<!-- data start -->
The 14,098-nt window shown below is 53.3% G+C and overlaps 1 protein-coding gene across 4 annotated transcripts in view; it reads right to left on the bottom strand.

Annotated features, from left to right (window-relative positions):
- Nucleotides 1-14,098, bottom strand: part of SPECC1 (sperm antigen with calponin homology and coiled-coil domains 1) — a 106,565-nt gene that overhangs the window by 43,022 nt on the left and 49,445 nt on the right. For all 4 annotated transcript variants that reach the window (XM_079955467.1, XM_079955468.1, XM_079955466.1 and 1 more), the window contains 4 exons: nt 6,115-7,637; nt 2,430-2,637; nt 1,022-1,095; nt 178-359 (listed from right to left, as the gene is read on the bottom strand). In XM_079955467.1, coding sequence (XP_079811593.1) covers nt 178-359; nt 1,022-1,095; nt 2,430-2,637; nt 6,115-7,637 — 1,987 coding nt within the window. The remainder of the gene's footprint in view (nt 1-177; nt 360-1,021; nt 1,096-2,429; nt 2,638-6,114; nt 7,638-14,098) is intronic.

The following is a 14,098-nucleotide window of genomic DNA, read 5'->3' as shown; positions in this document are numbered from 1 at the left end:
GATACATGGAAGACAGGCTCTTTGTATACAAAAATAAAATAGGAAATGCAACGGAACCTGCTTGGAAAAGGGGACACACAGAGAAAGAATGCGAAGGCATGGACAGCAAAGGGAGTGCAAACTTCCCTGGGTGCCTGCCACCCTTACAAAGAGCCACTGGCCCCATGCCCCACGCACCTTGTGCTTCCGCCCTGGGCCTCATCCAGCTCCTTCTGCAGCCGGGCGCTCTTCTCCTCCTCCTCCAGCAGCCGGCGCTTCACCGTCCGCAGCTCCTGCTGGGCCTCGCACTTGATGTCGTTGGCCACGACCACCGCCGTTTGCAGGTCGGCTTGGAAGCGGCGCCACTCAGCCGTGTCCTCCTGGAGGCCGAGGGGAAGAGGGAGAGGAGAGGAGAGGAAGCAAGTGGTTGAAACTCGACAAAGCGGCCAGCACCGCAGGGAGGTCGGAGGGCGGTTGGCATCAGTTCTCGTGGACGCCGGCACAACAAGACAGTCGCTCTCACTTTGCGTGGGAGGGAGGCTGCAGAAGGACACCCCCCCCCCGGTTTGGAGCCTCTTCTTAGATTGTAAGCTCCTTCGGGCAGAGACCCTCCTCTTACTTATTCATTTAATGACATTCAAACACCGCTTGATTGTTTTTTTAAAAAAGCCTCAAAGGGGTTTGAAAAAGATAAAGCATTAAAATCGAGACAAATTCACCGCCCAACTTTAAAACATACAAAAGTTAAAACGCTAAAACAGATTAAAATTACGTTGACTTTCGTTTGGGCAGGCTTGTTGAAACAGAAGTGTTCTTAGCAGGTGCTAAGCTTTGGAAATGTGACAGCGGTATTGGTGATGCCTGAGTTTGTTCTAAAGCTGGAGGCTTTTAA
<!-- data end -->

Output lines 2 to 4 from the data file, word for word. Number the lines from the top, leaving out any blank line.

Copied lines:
Annotated features, from left to right (window-relative positions):
- Nucleotides 1-14,098, bottom strand: part of SPECC1 (sperm antigen with calponin homology and coiled-coil domains 1) — a 106,565-nt gene that overhangs the window by 43,022 nt on the left and 49,445 nt on the right. For all 4 annotated transcript variants that reach the window (XM_079955467.1, XM_079955468.1, XM_079955466.1 and 1 more), the window contains 4 exons: nt 6,115-7,637; nt 2,430-2,637; nt 1,022-1,095; nt 178-359 (listed from right to left, as the gene is read on the bottom strand). In XM_079955467.1, coding sequence (XP_079811593.1) covers nt 178-359; nt 1,022-1,095; nt 2,430-2,637; nt 6,115-7,637 — 1,987 coding nt within the window. The remainder of the gene's footprint in view (nt 1-177; nt 360-1,021; nt 1,096-2,429; nt 2,638-6,114; nt 7,638-14,098) is intronic.

The following is a 14,098-nucleotide window of genomic DNA, read 5'->3' as shown; positions in this document are numbered from 1 at the left end: